Widespread deployment of new technologies often creates jobs that must accommodate quick growth and new tasks; jobs which must integrate rapid advances and frequent changes in responsibility on a routine basis. These positions are frequently multidisciplinary in nature, often defined ambiguously or at least specified inconsistently. Such new roles are not supported widely by continuing education, and sometimes give rise to concerns about performance proficiency and professional qualification.
The position of PACS System Administrator (PSA) has evolved in response to the volume and breadth of tasks associated with the installation and running of a PACS, even in the relatively smaller and less complex facility settings to which the technology is currently migrating in ever-increasing numbers. Not only are the functions of a PSA varied from setting to setting, but effective performance may require certain knowledge exclusive to one clinical sector vs. another (e.g. radiology or orthopedics, vs. cardiology).
Emerging, multidisciplinary functions are never initially incorporated in academically based, structured educational pathways leading to degrees, or even to certificate awards. Validated, competency based continuing education is not feasible when functional analysis of the occupational role has not been conducted.
These limitations notwithstanding, the need for both continuing education and some evolving form of professional qualification is as needed for the PSA as it was decades ago for other, now-established allied health practitioners, such as radiographers or nurses. IT professionals, a group from which many PSAs originate, are very familiar with certification processes that support in bits, and successive content trainings and evaluations, their constantly-changing knowledge and expertise requirements. In addition, there is no lack of preparatory training and review workshops to support those credentialing processes.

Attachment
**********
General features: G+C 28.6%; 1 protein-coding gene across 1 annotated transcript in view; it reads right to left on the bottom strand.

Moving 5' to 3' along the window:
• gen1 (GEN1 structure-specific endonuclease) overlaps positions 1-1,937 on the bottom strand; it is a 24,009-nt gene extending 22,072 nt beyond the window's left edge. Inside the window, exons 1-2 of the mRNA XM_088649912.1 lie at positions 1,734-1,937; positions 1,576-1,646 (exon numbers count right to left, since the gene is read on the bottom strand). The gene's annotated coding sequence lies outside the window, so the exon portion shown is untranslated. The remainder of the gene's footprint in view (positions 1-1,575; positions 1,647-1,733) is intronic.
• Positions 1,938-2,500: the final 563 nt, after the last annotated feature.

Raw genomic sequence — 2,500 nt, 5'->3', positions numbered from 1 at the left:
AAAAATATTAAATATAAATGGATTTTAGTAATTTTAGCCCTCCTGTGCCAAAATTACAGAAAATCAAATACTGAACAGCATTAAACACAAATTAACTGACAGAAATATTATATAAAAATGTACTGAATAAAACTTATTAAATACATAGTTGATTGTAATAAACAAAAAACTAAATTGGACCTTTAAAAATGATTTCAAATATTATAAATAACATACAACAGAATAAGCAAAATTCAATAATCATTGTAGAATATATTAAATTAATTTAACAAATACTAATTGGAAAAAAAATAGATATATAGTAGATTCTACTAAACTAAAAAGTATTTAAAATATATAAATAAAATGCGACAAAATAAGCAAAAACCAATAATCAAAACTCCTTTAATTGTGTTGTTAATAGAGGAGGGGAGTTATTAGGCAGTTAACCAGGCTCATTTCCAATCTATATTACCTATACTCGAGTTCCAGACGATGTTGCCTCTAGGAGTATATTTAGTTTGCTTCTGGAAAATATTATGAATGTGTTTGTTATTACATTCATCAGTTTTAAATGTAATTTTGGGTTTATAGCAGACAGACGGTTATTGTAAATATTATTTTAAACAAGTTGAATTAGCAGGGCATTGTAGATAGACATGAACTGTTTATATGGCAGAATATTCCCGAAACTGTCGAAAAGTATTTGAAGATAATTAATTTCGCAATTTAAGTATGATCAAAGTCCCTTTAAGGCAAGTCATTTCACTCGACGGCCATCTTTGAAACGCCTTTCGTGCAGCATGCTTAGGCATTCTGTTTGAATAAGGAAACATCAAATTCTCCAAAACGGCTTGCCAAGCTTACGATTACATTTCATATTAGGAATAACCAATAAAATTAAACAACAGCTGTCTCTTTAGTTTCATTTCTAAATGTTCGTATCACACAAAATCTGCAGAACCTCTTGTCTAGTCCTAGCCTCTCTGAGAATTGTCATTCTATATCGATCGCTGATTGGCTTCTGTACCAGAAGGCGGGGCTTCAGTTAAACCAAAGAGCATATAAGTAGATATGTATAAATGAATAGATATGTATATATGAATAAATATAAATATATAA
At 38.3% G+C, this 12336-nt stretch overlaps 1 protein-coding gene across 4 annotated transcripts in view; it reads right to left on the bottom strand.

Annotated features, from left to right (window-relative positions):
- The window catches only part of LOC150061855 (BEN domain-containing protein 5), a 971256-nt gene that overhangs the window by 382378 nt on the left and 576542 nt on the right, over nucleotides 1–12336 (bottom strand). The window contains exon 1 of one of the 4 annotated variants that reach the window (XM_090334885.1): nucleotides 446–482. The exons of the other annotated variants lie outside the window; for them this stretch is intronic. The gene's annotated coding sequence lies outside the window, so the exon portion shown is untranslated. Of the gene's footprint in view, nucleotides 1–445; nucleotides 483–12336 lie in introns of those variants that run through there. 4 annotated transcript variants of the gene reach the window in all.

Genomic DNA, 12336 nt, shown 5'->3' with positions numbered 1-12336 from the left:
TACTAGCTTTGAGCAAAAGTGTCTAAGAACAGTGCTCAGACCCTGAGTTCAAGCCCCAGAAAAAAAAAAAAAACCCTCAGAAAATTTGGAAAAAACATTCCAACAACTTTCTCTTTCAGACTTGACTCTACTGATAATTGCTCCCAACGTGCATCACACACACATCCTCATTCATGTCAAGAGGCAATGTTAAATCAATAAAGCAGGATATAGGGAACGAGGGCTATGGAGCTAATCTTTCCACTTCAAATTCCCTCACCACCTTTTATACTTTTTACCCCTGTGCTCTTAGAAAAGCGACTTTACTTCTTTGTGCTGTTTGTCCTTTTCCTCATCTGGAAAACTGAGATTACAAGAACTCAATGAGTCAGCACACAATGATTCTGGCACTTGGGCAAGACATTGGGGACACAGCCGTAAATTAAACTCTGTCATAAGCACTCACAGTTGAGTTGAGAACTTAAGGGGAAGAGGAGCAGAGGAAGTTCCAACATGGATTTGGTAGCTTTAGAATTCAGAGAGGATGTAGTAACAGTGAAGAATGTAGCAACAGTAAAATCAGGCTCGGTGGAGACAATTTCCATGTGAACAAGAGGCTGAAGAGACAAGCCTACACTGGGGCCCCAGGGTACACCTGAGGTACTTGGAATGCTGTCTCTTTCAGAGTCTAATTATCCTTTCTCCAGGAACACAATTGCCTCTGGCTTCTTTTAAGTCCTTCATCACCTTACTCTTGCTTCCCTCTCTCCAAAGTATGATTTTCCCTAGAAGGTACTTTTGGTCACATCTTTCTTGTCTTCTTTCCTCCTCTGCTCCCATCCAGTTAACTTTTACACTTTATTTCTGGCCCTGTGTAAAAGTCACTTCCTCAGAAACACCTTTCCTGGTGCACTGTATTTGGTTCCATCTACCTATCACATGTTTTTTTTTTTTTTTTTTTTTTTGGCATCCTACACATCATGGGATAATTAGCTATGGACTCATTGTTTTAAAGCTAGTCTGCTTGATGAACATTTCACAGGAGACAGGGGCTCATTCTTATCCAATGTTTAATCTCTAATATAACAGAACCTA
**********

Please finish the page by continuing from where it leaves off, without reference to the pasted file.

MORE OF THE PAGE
How can those IT professionals in PACS management, or PSAs with a clinical background - often radiographers, CT or MRI technologists and sonographers - satisfy their continuing education needs, or demonstrate proficiency and accomplishment to employers for purposes of advancement or general performance assessment?
The state of things
Years ago, Stuart Gardner initiated one of the first training programs for PSAs. Since then, numerous other workshops and short courses have been created, meeting with varying degrees of success. The content of early programs was based on the real-world expertise of (primarily) PACS consultants and other industry players who routinely witnessed the management requirements that facilities faced following system deployment.
Consistent with the varied nature of the facilities themselves, the relatively gradual stabilization, and standardization of PACS features and capabilities, and the relative lack of consistency in position descriptions and functionality, all programs then, and now, are a best guess at what a PSA needs to know to perform effectively.
The lack to date of a job analysis - and therefore no universally accepted role specification - compromises the design of course content. Many believe that it is difficult for the IT professional to have sufficient understanding of radiology and its various modalities, and for the clinical professional to master adequately the IT concepts required to manage technical issues or communicate with computer and digital imaging specialists. Whilst not always true, disparity in background and preparation usually results in courses being effective for only part of the program, and for only a subset of the participants. One or the other group is compromised by the necessity to accommodate any and all backgrounds. This is the usual bain of continuing education - not very often is it structured with prerequisite requirements, or for successive learning experiences as are traditional degree programs.
The participation of manufacturers
Effectively all PACS vendors offer new-user training in one form or another, of varying duration. It may be in-house and/or on-site at the customer facility. In the current climate of increased expenses, narrowing margins, and overall cost consciousness, these efforts focus on system-specific knowledge. There is neither the time nor the motivation to address the more fundamental, core knowledge. Ironically, these constraints can preclude the effective translation of system operating principles into optimization